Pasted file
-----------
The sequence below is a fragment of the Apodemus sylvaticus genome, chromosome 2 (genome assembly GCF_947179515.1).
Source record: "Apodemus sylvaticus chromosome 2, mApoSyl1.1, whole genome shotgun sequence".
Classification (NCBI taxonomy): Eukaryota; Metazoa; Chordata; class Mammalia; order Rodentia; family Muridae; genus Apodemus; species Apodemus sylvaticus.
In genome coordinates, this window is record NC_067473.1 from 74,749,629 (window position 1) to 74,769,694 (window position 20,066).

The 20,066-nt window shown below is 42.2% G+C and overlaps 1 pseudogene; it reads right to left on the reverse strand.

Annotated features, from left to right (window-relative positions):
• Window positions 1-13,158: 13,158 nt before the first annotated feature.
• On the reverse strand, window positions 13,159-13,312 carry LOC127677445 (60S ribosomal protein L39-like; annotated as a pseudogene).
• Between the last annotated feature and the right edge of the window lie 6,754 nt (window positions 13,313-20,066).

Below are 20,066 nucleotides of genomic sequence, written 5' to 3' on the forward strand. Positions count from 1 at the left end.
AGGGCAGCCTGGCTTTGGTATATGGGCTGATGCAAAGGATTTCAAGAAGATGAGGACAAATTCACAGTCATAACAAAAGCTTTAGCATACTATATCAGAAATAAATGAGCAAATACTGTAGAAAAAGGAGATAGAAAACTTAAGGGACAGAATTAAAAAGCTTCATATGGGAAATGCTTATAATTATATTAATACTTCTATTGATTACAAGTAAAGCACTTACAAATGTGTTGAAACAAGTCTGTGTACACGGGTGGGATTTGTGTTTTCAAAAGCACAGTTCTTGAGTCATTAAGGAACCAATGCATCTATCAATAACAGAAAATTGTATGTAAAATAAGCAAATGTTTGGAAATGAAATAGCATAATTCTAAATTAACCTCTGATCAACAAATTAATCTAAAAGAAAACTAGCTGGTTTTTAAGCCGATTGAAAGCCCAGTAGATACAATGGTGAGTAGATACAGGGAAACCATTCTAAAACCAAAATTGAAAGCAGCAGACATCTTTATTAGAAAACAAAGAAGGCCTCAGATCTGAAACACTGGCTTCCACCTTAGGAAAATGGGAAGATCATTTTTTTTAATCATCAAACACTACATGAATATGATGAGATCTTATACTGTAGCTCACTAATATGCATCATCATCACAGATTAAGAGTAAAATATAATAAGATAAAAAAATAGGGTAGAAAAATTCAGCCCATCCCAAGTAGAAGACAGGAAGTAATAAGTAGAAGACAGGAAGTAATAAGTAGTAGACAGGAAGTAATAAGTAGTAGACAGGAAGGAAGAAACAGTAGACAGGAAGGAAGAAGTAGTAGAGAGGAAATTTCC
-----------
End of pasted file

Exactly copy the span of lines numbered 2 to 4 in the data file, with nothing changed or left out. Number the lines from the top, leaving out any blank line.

Source record: "Apodemus sylvaticus chromosome 2, mApoSyl1.1, whole genome shotgun sequence".
Classification (NCBI taxonomy): Eukaryota; Metazoa; Chordata; class Mammalia; order Rodentia; family Muridae; genus Apodemus; species Apodemus sylvaticus.
In genome coordinates, this window is record NC_067473.1 from 74,749,629 (window position 1) to 74,769,694 (window position 20,066).